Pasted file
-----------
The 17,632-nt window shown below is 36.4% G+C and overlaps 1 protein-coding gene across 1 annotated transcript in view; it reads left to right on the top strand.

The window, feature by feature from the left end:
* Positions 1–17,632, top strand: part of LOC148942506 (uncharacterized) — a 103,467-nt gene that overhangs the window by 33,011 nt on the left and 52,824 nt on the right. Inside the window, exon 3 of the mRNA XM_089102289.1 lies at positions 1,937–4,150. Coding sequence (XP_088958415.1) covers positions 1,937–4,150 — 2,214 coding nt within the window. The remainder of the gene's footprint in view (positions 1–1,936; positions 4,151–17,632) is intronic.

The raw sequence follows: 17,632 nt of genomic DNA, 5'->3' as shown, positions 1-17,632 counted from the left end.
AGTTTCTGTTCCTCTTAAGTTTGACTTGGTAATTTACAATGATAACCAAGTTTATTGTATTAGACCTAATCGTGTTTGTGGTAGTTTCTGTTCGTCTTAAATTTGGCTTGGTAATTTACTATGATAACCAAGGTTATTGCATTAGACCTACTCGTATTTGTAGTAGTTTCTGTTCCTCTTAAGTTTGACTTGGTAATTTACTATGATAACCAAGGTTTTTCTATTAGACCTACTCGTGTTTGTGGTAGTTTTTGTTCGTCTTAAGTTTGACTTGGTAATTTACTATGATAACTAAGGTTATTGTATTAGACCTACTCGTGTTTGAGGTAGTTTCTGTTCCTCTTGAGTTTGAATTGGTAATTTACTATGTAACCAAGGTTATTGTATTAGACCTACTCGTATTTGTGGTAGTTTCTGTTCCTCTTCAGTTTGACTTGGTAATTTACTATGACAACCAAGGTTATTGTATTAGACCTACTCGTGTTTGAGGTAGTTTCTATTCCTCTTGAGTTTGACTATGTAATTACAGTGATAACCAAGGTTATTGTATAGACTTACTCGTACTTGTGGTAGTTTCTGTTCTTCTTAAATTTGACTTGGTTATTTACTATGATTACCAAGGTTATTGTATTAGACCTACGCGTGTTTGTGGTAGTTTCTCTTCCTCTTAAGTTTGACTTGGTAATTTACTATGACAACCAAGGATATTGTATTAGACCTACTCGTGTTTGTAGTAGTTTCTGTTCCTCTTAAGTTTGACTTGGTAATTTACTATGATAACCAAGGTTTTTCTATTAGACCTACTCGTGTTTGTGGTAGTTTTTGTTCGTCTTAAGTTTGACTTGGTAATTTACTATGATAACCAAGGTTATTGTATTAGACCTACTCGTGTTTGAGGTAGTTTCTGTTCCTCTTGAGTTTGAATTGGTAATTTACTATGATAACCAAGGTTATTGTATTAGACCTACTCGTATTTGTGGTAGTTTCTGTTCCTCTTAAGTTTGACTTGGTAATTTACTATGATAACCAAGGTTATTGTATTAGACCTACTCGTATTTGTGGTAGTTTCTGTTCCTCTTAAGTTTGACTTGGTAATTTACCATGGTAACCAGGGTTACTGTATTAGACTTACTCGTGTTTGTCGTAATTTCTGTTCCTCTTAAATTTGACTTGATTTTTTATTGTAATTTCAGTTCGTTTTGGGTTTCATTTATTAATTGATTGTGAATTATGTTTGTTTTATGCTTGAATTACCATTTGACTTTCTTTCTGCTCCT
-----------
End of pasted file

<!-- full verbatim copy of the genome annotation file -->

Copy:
The 17,632-nt window shown below is 36.4% G+C and overlaps 1 protein-coding gene across 1 annotated transcript in view; it reads left to right on the top strand.

The window, feature by feature from the left end:
* Positions 1–17,632, top strand: part of LOC148942506 (uncharacterized) — a 103,467-nt gene that overhangs the window by 33,011 nt on the left and 52,824 nt on the right. Inside the window, exon 3 of the mRNA XM_089102289.1 lies at positions 1,937–4,150. Coding sequence (XP_088958415.1) covers positions 1,937–4,150 — 2,214 coding nt within the window. The remainder of the gene's footprint in view (positions 1–1,936; positions 4,151–17,632) is intronic.

The raw sequence follows: 17,632 nt of genomic DNA, 5'->3' as shown, positions 1-17,632 counted from the left end.
AGTTTCTGTTCCTCTTAAGTTTGACTTGGTAATTTACAATGATAACCAAGTTTATTGTATTAGACCTAATCGTGTTTGTGGTAGTTTCTGTTCGTCTTAAATTTGGCTTGGTAATTTACTATGATAACCAAGGTTATTGCATTAGACCTACTCGTATTTGTAGTAGTTTCTGTTCCTCTTAAGTTTGACTTGGTAATTTACTATGATAACCAAGGTTTTTCTATTAGACCTACTCGTGTTTGTGGTAGTTTTTGTTCGTCTTAAGTTTGACTTGGTAATTTACTATGATAACTAAGGTTATTGTATTAGACCTACTCGTGTTTGAGGTAGTTTCTGTTCCTCTTGAGTTTGAATTGGTAATTTACTATGTAACCAAGGTTATTGTATTAGACCTACTCGTATTTGTGGTAGTTTCTGTTCCTCTTCAGTTTGACTTGGTAATTTACTATGACAACCAAGGTTATTGTATTAGACCTACTCGTGTTTGAGGTAGTTTCTATTCCTCTTGAGTTTGACTATGTAATTACAGTGATAACCAAGGTTATTGTATAGACTTACTCGTACTTGTGGTAGTTTCTGTTCTTCTTAAATTTGACTTGGTTATTTACTATGATTACCAAGGTTATTGTATTAGACCTACGCGTGTTTGTGGTAGTTTCTCTTCCTCTTAAGTTTGACTTGGTAATTTACTATGACAACCAAGGATATTGTATTAGACCTACTCGTGTTTGTAGTAGTTTCTGTTCCTCTTAAGTTTGACTTGGTAATTTACTATGATAACCAAGGTTTTTCTATTAGACCTACTCGTGTTTGTGGTAGTTTTTGTTCGTCTTAAGTTTGACTTGGTAATTTACTATGATAACCAAGGTTATTGTATTAGACCTACTCGTGTTTGAGGTAGTTTCTGTTCCTCTTGAGTTTGAATTGGTAATTTACTATGATAACCAAGGTTATTGTATTAGACCTACTCGTATTTGTGGTAGTTTCTGTTCCTCTTAAGTTTGACTTGGTAATTTACTATGATAACCAAGGTTATTGTATTAGACCTACTCGTATTTGTGGTAGTTTCTGTTCCTCTTAAGTTTGACTTGGTAATTTACCATGGTAACCAGGGTTACTGTATTAGACTTACTCGTGTTTGTCGTAATTTCTGTTCCTCTTAAATTTGACTTGATTTTTTATTGTAATTTCAGTTCGTTTTGGGTTTCATTTATTAATTGATTGTGAATTATGTTTGTTTTATGCTTGAATTACCATTTGACTTTCTTTCTGCTCCT